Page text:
Community Forum : New Practitioner Network
Welcome Guest   
 Subject : Looking toward the Phuture.. 06/29/2017 02:53:56 AM 
Harry M Zollars
Posts: 24
Location: Bethalto, IL
I wanted to bring up something to new practitioners regarding what I'm working with the Board of Directors that truly impacts the future of our practice.

Currently - and don't hesitate to correct me if I'm wrong - we get paid based off the classical form of our practice: dispensing. We get a catch all revenue per prescription with the hope that the profit will cover not only the cost of the medication but also the time it takes to type, check, fill, and verify such a prescription on top of every aspect that surrounds that act of dispensing. We have additional fields where there are alternative revenue sources like with immunization with administration fees as well as through medication therapy management consultations through Medicare Part D. These are all a relation to a fee-for-service payment system that third-party-payers have become so used to following when it comes to Pharmacy as a profession.

However, this will not be sustainable for our futures, especially those looking to practice for 20, 30, 40 years. From what we learned in school, think about how much our profession changed over the last twenty years alone and just imagine how things will continue to change going twenty years into the future. If you work in the independent realm and see reimbursement rates for prescriptions lately, the profits are going down and the focus of the fee-for-service payment is on quantity of prescriptions and less on the quality of the service. Because 500 prescriptions a week could have been sustainable with a decent profit when I first graduated; but now that same volume can lead to barely breaking even.

The focus on healthcare overall is moving away from fee-for-service and move towards outcomes-based payment-for-performance structures. Doctors are already being forced through Medicare to base their payments on their performance for various outcomes measures. Hospitals are dinged on their payments based on rehospitalization rates. And now... Pharmacy is next. Many have probably heard of Medicare STAR ratings and how that is a measure to allow third-party-payers to base their payments on these outcomes ratings to incentivize pharmacies to better their service allowing for the most optimal payments possible. In my opinion, the impact of these STAR ratings has been dragged over the last 3 years because a lot of the payers are finding other ways of dinging pharmacies, but I digress.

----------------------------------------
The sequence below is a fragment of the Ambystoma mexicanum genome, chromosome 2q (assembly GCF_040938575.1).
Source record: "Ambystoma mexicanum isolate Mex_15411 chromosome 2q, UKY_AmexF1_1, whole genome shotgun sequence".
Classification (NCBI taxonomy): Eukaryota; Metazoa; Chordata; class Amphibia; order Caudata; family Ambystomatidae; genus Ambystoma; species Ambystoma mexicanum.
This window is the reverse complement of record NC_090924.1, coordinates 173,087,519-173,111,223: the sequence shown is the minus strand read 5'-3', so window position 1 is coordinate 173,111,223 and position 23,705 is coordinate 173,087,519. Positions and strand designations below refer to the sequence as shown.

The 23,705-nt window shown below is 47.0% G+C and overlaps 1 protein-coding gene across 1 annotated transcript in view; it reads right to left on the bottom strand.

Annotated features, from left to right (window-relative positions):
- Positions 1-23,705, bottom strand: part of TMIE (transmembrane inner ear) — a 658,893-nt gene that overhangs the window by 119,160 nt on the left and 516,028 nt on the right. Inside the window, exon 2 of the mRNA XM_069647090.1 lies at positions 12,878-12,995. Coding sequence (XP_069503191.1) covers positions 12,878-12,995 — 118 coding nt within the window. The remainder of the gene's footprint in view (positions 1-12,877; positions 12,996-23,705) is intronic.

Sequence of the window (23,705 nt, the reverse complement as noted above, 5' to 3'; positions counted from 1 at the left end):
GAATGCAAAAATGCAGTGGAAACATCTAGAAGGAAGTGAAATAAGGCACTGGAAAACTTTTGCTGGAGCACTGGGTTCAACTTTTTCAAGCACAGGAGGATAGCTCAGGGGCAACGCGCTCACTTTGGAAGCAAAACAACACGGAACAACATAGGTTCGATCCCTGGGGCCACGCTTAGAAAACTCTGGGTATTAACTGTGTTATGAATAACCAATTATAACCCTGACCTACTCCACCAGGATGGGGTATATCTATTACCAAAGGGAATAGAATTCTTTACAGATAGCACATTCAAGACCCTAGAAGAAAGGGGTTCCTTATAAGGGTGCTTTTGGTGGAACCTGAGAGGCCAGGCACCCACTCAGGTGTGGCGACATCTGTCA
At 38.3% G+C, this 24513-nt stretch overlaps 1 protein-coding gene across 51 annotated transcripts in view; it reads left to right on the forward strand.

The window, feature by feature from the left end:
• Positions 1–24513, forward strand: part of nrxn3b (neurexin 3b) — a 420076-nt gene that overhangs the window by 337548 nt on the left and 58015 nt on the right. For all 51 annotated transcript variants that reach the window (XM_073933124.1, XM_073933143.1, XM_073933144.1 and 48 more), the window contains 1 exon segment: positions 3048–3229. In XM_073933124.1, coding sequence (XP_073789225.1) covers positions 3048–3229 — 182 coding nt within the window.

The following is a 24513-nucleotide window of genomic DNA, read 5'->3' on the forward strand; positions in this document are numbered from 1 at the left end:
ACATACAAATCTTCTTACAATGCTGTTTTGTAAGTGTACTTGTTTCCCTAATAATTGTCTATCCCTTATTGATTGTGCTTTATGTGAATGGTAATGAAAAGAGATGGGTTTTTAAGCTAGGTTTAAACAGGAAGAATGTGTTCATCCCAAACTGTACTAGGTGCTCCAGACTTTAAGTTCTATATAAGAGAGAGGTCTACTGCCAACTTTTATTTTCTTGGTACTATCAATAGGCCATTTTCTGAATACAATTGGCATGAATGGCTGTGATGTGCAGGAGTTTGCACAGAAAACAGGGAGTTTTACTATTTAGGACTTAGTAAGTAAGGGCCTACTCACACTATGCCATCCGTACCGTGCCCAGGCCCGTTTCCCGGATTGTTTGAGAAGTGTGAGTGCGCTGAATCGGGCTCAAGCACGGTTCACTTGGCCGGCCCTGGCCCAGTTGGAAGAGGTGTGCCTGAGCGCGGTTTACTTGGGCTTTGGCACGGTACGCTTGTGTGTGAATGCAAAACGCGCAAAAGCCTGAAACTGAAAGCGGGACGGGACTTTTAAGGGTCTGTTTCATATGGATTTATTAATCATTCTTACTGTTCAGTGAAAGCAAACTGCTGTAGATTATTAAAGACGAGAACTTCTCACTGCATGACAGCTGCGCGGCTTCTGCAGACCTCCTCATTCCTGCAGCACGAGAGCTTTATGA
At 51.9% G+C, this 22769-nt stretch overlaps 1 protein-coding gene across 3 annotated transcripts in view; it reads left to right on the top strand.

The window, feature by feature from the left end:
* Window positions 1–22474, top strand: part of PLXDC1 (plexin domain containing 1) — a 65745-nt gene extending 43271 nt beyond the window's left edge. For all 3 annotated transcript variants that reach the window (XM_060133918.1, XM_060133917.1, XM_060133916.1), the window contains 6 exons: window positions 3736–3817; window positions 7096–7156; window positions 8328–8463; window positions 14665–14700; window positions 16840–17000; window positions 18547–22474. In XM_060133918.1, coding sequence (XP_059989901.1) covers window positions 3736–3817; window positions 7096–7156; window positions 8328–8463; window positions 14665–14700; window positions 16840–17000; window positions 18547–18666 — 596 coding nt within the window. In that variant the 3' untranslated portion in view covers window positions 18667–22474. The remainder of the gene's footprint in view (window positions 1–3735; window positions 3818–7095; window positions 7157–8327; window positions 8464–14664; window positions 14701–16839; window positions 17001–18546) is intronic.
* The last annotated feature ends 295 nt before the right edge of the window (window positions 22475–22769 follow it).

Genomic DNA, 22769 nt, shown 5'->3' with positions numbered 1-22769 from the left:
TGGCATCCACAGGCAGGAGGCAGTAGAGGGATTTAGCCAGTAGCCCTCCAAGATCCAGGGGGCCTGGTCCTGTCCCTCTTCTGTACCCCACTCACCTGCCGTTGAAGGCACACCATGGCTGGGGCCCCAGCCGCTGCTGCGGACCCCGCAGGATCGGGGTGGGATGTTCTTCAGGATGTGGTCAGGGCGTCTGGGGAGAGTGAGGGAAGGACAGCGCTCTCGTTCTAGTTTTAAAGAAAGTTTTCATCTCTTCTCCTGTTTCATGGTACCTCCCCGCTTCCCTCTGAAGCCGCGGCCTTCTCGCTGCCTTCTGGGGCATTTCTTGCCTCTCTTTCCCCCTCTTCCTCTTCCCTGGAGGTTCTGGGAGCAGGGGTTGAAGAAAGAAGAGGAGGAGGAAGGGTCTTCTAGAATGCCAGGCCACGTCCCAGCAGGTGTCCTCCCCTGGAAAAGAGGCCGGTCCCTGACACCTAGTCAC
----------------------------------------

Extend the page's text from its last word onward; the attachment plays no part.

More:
What is even more troubling than anything is that the reliance on profit over cost in the act of dispensing has been completely trashed by three simple letters: DIR. Direct/Indirect Remuneration Fees have made it truly impossible to come out ahead in the traditional way of practicing pharmacy. Now more than ever, it is important which contracts your pharmacy participating in. On top of that, these outcomes-based contracts are using these kinds of fees to remove 10-20% of all reimbursement to "reward" high achieving pharmacies by paying only 5-15% of that money back - IF AT ALL. It almost all looks too gloomy looking into the Phuture...

But here's what I'm more excited about that goes beyond STAR ratings and DIR fees: Enhanced Service Networks. We already provide plenty of these enhanced services, such as MTM, Medication Synchronization, Adherence Packaging, Medication Delivery, and many, many more. However, how often do we pharmacies - let alone, pharmacists - get paid for these services? I'd venture that it is not very often. Pharmacists - in spite of what federal perspectives may be - ARE HEALTHCARE PROVIDERS. We provide extensive value not only to patients but to providers and payers alike and these services we provide save costs for everyone. Our cost of dispensing should not be the sole revenue source when we provide more than the simple act of putting medications in vials.

To help rectify this, we as an association are at the beginning stages of creating a network of pharmacies to establish documentable evidence of pharmacy's benefit and value to payers and be recognized as the providers we are. I don't want to ramble too much, but I'll be working with pharmacists across the state to help establish such a network and determine what core services we believe our pharmacies should provide. What this means ultimately is that when we have proof that our efforts alone - not the act of putting tablets into a vial but the synchronization of that vial with the rest of Mrs. Jones' medications as well as the CMR we scheduled to review her medications - we will be unstoppable as a profession. Just like the changing tides that the Asheville project provided to allow for more power in the clinical services pharmacists provide, so too will this network provide for the advancement of the profession.

If you're looking to see what we've done, please catch us at the annual conference in September! We're hoping to launch what we've been working on and hope to get you as enthusiastic about the phuture as I am! Thanks!
Pharmacy Manager
Sullivan's Drugs
Mount Olive, IL
# of Topics per Page